Thousands of rail workers including signalling staff voted by three to one in favour to accept the offer, a 9% pay increase over two years, in a referendum that closed on Monday.
The union said that on a turnout of nearly 90%, its members voted by 76%-24% to accept the offer, and it was ending its dispute with Network Rail.
The result should spell an end to the most disruptive strikes, and will raise hopes that all pay disputes across the railway could soon be settled, although the RMT said the ball was “in the government’s court”.
RMT members at 14 train operators are still poised to strike on two days next week – 30 March and 1 April – and drivers in the Aslef union have not yet settled their dispute.
However, the breakthrough with the RMT at Network Rail – where the union that has called most strikes has most leverage – will be welcomed by the industry as a vital moment in resolving the most widespread strikes in decades.
The RMT general secretary, Mick Lynch, said that the union had initially been told in spring 2022 that workers would only get a 2% or 3% pay rise. He added: “However, since then strike action and the inspiring solidarity and determination of members has secured new money and a new offer which has been clearly accepted by our members and that dispute is now over.
“Our dispute with the train operating companies remains firmly on and our members recent highly effective strike action across the 14 train companies has shown their determination to secure a better deal.
“If the government now allows the train companies to make the right offer, we can then put that to our members, but until then the strike action scheduled for 30 March and 1 April will take place. The ball is in the government’s court.”
The Network Rail deal is understood to be worth up to 15.2% more to the lowest paid, with all pay increased by at least £1,750 and some additional backdated pay agreed in the revised offer, after the deal was initially rejected in a vote before Christmas.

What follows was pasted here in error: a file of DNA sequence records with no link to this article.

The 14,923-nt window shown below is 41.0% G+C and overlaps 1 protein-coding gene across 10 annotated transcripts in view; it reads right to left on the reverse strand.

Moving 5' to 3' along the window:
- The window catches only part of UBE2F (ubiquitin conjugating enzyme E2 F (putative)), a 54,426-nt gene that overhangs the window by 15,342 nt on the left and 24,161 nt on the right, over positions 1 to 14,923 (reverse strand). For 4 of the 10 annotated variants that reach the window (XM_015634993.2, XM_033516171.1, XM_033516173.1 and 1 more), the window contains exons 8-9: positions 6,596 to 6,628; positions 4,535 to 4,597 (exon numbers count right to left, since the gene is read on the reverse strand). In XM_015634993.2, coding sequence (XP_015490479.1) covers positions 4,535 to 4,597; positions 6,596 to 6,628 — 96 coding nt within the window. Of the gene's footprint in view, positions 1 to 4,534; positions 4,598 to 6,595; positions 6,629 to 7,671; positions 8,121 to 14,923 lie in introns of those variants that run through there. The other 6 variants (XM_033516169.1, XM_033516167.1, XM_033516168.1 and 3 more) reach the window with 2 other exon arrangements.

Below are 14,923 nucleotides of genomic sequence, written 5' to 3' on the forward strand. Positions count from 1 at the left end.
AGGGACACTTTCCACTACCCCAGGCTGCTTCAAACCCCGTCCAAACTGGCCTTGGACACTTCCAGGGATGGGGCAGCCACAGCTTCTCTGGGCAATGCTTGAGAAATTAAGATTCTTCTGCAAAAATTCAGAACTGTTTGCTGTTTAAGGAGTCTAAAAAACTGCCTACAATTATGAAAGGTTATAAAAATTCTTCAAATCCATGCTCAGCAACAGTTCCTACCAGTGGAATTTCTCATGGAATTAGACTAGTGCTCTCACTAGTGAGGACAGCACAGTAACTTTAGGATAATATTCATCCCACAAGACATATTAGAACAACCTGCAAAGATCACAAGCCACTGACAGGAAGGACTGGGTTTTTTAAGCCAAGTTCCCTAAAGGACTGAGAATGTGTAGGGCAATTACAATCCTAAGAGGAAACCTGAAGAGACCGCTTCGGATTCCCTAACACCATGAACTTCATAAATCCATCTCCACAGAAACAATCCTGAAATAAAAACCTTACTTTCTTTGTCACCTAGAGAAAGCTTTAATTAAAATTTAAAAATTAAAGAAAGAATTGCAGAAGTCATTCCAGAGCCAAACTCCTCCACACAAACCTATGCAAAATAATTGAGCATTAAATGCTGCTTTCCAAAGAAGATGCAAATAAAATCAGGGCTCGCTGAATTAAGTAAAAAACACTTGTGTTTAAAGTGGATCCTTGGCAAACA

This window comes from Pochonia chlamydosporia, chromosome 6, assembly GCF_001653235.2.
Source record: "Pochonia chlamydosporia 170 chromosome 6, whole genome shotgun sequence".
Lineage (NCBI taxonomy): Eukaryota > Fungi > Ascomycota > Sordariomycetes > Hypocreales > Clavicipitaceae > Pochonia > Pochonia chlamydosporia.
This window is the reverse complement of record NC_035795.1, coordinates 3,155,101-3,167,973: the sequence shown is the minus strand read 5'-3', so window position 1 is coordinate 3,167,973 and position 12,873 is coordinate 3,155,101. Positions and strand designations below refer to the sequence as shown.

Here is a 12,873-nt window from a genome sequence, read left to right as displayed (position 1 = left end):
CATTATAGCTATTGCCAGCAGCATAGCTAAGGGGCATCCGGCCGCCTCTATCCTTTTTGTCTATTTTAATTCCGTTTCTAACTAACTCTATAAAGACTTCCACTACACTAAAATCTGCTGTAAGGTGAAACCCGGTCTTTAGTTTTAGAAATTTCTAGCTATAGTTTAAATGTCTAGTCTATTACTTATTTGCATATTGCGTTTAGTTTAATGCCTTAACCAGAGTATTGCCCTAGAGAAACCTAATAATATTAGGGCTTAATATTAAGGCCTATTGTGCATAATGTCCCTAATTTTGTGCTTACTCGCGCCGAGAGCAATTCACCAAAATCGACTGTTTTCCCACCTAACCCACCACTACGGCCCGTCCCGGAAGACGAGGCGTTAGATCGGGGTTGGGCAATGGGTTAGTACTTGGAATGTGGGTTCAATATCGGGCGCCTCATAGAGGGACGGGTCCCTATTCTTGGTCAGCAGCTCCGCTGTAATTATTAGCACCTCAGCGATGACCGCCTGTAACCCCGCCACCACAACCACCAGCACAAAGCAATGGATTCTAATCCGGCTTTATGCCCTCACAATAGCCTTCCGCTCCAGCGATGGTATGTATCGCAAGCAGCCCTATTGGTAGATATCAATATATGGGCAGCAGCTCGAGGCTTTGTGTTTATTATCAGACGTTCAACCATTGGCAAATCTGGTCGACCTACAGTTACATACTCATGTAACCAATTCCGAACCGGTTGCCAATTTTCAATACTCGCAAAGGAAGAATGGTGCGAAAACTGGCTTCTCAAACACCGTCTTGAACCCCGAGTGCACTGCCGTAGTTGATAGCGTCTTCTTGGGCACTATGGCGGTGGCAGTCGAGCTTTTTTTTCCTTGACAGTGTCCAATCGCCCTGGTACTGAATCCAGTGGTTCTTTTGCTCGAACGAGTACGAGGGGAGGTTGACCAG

Ministers, however, have insisted that the current offer from train operators is the “best and final”. The transport secretary, Mark Harper, said: “I am pleased Network Rail’s RMT members have voted to accept a fair and reasonable 5% plus 4% pay offer, over two years, that the government worked hard to facilitate.
“While this is good news, unfortunately, RMT members who work for train operating companies are not being given the same chance to bring their dispute to an end. That’s because the RMT has refused to put the Rail Delivery Group’s [RDG] very similar offer to a vote, denying these members the pay rise they deserve.
“That’s why I am once again urging the RMT to call off their upcoming strikes across train operating companies, put the Rail Delivery Group offer to a vote, and give all of their members a say.”
The Network Rail chief executive, Andrew Haines, said: “I’m pleased that RMT members were able to vote on this offer and the overwhelming vote in favour is good news for our people, our passengers and our country. My team and I will now focus all our efforts on rebuilding our railway.”
The RMT has just over 20,700 members at Network Rail, including 18,300 in grades voting in the referendum, out of 42,000 Network Rail staff. About 20,000 train operator and station staff are in the RMT and still in dispute; roughly 3,000 in the smaller TSSA union accepted the RDG pay offer last month.
About 12,000 drivers in Aslef are employed by national rail train operators contracted to the Department for Transport and remain in dispute. Drivers have staged fewer strikes but are usually able to halt services entirely when they do so. While a final settlement with Aslef is thought to be some way off, talks are continuing and no more strikes are expected at this point.